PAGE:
(Phys.org) —Scientists have provided the most comprehensive details yet of the journey energy from the sun takes as it hurtles around Earth's magnetosphere. Understanding the changes energy from the sun undergoes as it travels away and out into space is crucial for scientists to achieve their goal of some day predicting the onset of space weather that creates effects such as the shimmering lights of the aurora or interruptions in radio communications at Earth.
Taking advantage of an unprecedented alignment of eight satellites through the vast magnetic environment that surrounds Earth in space, including NASA's ARTEMIS and THEMIS, scientists now have comprehensive details of the energy's journey through a process that forms the aurora, called a substorm. Their results, published in the journal Science on Sept. 27, 2013, showed that small events unfolding over the course of a millisecond can result in energy flows that last up to half an hour and cover an area 10 times larger than Earth.
"One of the unique features of our research field is that microscopic things can sometimes run the whole show," says David Sibeck, the project scientist for ARTEMIS and THEMIS at NASA's Goddard Space Flight Center in Greenbelt, Md. "The tiniest causes may have global consequences. That's not typical in terrestrial weather where you don't have to look at a tiny spot on a weather map to understand a whole hurricane."
Trying to understand how gigantic explosions on the sun can create space weather effects involves tracking energy from the original event all the way to Earth. It's not unlike keeping tabs on a character in a play with many costume changes, because the energy changes form frequently along its journey: magnetic energy causes eruptions that lead to kinetic energy as particles hurtle away, or thermal energy as the particles heat up. Near Earth, the energy can change through all these various forms once again.
Most of the large and small features of substorms take place largely in the portion of Earth's magnetic environment called the magnetotail. Earth sits inside a large magnetic bubble called the magnetosphere. As Earth orbits around the sun, the solar wind from the sun streams past the bubble, stretching it outward into a teardrop. The magnetotail is the long point of the teardrop trailing out to more than 1 million miles on the night side of Earth. The moon orbits Earth much closer, some 240,000 miles away, crossing in and out of the magnetotail.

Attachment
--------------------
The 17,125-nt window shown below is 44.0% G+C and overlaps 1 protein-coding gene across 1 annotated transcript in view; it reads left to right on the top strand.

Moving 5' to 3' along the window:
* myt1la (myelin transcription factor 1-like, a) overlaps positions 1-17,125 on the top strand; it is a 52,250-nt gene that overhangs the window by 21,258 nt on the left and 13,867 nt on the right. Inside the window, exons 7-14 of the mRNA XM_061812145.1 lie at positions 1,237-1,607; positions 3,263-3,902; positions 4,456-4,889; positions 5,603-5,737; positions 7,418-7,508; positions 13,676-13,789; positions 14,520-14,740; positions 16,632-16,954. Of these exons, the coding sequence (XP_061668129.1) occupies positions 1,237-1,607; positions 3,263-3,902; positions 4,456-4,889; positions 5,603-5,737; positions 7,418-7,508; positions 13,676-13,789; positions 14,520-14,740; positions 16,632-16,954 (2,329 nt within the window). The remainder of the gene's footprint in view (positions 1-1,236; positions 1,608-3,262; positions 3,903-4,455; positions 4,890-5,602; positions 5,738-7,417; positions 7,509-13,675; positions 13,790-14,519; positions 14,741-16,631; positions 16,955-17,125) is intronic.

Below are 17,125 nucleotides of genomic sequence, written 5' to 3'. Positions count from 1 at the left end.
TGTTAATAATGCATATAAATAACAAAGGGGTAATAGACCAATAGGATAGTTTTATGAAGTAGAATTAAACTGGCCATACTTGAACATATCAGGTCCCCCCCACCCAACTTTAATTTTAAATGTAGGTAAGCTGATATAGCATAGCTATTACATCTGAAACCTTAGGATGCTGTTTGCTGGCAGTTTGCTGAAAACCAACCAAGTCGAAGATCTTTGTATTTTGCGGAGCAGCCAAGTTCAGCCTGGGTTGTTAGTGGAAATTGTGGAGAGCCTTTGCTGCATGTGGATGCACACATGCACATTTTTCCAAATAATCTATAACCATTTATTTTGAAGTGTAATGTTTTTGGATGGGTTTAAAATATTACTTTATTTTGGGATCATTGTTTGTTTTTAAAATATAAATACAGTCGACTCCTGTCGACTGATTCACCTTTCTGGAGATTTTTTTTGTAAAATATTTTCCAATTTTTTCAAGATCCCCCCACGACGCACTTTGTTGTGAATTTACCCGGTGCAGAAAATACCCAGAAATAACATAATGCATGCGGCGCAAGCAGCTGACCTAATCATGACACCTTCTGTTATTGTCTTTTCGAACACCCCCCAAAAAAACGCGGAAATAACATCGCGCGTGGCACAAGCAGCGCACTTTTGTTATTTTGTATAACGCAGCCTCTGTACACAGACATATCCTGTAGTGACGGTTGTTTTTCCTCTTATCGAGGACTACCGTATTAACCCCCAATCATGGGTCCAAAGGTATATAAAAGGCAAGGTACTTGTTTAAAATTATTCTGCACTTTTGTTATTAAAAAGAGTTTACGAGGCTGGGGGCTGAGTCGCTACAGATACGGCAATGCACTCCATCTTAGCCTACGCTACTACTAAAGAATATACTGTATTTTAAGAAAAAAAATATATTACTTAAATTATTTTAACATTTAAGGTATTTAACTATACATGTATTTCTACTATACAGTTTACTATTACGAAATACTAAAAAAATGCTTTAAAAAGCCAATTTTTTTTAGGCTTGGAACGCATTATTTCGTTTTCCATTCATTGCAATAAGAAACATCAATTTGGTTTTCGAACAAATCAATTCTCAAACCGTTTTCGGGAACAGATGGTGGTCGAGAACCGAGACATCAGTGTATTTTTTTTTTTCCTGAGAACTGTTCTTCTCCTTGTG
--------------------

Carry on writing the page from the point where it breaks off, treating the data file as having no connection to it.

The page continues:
Tracking how such small events can have large-scale space weather effects requires observatories located throughout the whole system. To help with this endeavor, in July 2011, two of the five THEMIS (Time History of Events and Macroscale Interactions during Substorms) spacecraft moved into place around the moon for a different vantage point on the magnetotail, through which the moon travels once a month. NASA renamed these two spacecraft the ARTEMIS mission for Acceleration, Reconnection, Turbulence and Electrodynamics of the Moon's Interaction with the Sun. Once per year, all the orbits of the THEMIS and ARTEMIS spacecraft line up in the magnetotail together. On the most recent conjunction, in July 2012, a substorm occurred. During the same period, the joint Japan Aerospace Exploration Agency/NASA mission Geotail and the National Oceanic and Atmospheric Administration's GOES 13 and GOES 15 were also in the magnetotail.
With eight spacecraft making observations at once, the scientists had a comprehensive view of how the energy in any given region moved around and transformed into other kinds of energy.